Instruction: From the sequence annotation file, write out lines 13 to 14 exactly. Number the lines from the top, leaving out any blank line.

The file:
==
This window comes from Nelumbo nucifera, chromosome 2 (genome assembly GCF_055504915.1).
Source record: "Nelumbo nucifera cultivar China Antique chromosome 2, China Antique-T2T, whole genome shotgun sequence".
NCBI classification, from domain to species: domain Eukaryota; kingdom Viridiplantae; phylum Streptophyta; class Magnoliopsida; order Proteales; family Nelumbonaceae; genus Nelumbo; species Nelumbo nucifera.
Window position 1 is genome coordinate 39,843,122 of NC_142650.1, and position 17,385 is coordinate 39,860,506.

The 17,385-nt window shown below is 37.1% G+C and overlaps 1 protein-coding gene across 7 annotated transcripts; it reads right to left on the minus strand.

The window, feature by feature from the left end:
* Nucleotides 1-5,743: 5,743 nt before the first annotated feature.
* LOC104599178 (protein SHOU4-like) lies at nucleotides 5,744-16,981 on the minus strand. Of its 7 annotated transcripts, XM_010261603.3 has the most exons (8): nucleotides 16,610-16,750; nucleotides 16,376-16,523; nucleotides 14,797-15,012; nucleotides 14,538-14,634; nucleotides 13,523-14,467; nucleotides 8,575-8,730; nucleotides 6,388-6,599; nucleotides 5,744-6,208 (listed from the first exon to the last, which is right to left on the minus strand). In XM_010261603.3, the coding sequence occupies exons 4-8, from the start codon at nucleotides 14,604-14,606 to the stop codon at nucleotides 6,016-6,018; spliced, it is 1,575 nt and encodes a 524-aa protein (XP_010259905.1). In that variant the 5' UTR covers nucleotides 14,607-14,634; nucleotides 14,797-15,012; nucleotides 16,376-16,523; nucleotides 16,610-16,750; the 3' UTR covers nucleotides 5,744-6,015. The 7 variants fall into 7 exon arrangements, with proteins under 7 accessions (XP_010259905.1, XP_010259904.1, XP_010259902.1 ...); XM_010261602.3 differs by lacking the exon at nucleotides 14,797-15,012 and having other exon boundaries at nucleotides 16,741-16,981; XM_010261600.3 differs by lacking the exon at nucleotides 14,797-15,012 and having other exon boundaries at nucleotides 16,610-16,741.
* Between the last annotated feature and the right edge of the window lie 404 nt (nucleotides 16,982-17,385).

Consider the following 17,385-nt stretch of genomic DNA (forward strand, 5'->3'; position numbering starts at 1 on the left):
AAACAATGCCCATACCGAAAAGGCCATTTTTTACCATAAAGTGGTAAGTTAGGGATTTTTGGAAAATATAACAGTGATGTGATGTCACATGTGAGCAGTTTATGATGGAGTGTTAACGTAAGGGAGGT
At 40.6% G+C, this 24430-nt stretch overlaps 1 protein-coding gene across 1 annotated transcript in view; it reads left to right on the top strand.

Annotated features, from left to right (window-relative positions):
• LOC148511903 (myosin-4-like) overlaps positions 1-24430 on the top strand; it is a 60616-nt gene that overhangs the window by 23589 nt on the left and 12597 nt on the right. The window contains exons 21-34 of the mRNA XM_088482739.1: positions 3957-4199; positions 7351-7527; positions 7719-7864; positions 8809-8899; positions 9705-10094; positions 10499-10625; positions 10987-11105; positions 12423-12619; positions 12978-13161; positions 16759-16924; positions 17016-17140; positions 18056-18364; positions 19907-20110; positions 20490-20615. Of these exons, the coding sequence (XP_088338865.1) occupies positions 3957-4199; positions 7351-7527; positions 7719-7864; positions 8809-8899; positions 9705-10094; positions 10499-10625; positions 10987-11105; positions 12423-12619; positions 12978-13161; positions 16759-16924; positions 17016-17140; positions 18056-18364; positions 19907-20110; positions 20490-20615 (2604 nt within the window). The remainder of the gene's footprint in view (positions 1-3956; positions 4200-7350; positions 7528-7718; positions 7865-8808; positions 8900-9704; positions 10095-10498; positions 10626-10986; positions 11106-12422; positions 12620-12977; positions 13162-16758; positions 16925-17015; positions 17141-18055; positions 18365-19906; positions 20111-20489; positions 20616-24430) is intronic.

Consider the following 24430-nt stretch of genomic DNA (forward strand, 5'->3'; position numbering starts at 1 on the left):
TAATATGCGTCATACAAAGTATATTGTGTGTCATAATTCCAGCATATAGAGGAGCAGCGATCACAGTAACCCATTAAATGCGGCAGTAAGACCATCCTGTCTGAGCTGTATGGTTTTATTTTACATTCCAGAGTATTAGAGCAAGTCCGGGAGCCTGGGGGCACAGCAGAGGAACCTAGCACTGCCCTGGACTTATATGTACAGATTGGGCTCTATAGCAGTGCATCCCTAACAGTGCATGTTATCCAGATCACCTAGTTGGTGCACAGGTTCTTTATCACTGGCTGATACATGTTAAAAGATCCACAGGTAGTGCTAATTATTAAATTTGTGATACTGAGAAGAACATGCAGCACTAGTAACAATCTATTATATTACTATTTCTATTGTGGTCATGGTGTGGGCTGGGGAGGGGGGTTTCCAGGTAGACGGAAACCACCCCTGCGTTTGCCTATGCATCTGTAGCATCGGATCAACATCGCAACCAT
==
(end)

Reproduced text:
Annotated features, from left to right (window-relative positions):
• LOC148511903 (myosin-4-like) overlaps positions 1-24430 on the top strand; it is a 60616-nt gene that overhangs the window by 23589 nt on the left and 12597 nt on the right. The window contains exons 21-34 of the mRNA XM_088482739.1: positions 3957-4199; positions 7351-7527; positions 7719-7864; positions 8809-8899; positions 9705-10094; positions 10499-10625; positions 10987-11105; positions 12423-12619; positions 12978-13161; positions 16759-16924; positions 17016-17140; positions 18056-18364; positions 19907-20110; positions 20490-20615. Of these exons, the coding sequence (XP_088338865.1) occupies positions 3957-4199; positions 7351-7527; positions 7719-7864; positions 8809-8899; positions 9705-10094; positions 10499-10625; positions 10987-11105; positions 12423-12619; positions 12978-13161; positions 16759-16924; positions 17016-17140; positions 18056-18364; positions 19907-20110; positions 20490-20615 (2604 nt within the window). The remainder of the gene's footprint in view (positions 1-3956; positions 4200-7350; positions 7528-7718; positions 7865-8808; positions 8900-9704; positions 10095-10498; positions 10626-10986; positions 11106-12422; positions 12620-12977; positions 13162-16758; positions 16925-17015; positions 17141-18055; positions 18365-19906; positions 20111-20489; positions 20616-24430) is intronic.